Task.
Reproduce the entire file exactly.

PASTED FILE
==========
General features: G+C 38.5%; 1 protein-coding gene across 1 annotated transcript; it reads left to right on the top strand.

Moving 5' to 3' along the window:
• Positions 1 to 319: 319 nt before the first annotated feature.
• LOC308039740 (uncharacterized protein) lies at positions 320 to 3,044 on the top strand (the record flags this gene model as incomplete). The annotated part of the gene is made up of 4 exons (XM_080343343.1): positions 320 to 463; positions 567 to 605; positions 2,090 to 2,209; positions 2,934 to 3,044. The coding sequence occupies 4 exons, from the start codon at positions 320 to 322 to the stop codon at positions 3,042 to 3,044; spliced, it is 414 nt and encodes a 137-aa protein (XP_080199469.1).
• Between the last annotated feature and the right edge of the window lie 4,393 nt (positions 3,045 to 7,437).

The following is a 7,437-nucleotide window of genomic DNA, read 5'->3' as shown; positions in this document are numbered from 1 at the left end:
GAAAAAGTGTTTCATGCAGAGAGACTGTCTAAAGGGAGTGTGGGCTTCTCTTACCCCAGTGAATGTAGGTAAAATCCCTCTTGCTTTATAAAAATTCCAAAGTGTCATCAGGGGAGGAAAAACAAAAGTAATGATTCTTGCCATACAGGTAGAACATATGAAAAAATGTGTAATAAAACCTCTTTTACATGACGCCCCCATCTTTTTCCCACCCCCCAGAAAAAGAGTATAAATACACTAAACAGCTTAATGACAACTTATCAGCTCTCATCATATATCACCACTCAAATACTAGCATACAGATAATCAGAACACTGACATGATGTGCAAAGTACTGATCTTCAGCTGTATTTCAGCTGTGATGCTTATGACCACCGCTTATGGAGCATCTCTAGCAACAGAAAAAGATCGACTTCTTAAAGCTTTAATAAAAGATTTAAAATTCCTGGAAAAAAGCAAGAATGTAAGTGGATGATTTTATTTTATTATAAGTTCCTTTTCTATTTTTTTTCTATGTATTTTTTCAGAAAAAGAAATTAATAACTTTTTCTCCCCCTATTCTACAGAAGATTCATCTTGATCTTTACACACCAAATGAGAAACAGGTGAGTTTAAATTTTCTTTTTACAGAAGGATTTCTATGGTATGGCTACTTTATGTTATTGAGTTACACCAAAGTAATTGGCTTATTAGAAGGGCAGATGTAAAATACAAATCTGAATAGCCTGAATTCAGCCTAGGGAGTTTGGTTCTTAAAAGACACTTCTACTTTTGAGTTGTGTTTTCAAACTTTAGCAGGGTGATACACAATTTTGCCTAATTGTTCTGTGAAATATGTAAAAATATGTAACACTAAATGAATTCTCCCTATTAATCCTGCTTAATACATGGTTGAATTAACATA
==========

General features: G+C 38.5%; 1 protein-coding gene across 1 annotated transcript; it reads left to right on the top strand.

Moving 5' to 3' along the window:
• Positions 1 to 319: 319 nt before the first annotated feature.
• LOC308039740 (uncharacterized protein) lies at positions 320 to 3,044 on the top strand (the record flags this gene model as incomplete). The annotated part of the gene is made up of 4 exons (XM_080343343.1): positions 320 to 463; positions 567 to 605; positions 2,090 to 2,209; positions 2,934 to 3,044. The coding sequence occupies 4 exons, from the start codon at positions 320 to 322 to the stop codon at positions 3,042 to 3,044; spliced, it is 414 nt and encodes a 137-aa protein (XP_080199469.1).
• Between the last annotated feature and the right edge of the window lie 4,393 nt (positions 3,045 to 7,437).

The following is a 7,437-nucleotide window of genomic DNA, read 5'->3' as shown; positions in this document are numbered from 1 at the left end:
GAAAAAGTGTTTCATGCAGAGAGACTGTCTAAAGGGAGTGTGGGCTTCTCTTACCCCAGTGAATGTAGGTAAAATCCCTCTTGCTTTATAAAAATTCCAAAGTGTCATCAGGGGAGGAAAAACAAAAGTAATGATTCTTGCCATACAGGTAGAACATATGAAAAAATGTGTAATAAAACCTCTTTTACATGACGCCCCCATCTTTTTCCCACCCCCCAGAAAAAGAGTATAAATACACTAAACAGCTTAATGACAACTTATCAGCTCTCATCATATATCACCACTCAAATACTAGCATACAGATAATCAGAACACTGACATGATGTGCAAAGTACTGATCTTCAGCTGTATTTCAGCTGTGATGCTTATGACCACCGCTTATGGAGCATCTCTAGCAACAGAAAAAGATCGACTTCTTAAAGCTTTAATAAAAGATTTAAAATTCCTGGAAAAAAGCAAGAATGTAAGTGGATGATTTTATTTTATTATAAGTTCCTTTTCTATTTTTTTTCTATGTATTTTTTCAGAAAAAGAAATTAATAACTTTTTCTCCCCCTATTCTACAGAAGATTCATCTTGATCTTTACACACCAAATGAGAAACAGGTGAGTTTAAATTTTCTTTTTACAGAAGGATTTCTATGGTATGGCTACTTTATGTTATTGAGTTACACCAAAGTAATTGGCTTATTAGAAGGGCAGATGTAAAATACAAATCTGAATAGCCTGAATTCAGCCTAGGGAGTTTGGTTCTTAAAAGACACTTCTACTTTTGAGTTGTGTTTTCAAACTTTAGCAGGGTGATACACAATTTTGCCTAATTGTTCTGTGAAATATGTAAAAATATGTAACACTAAATGAATTCTCCCTATTAATCCTGCTTAATACATGGTTGAATTAACATA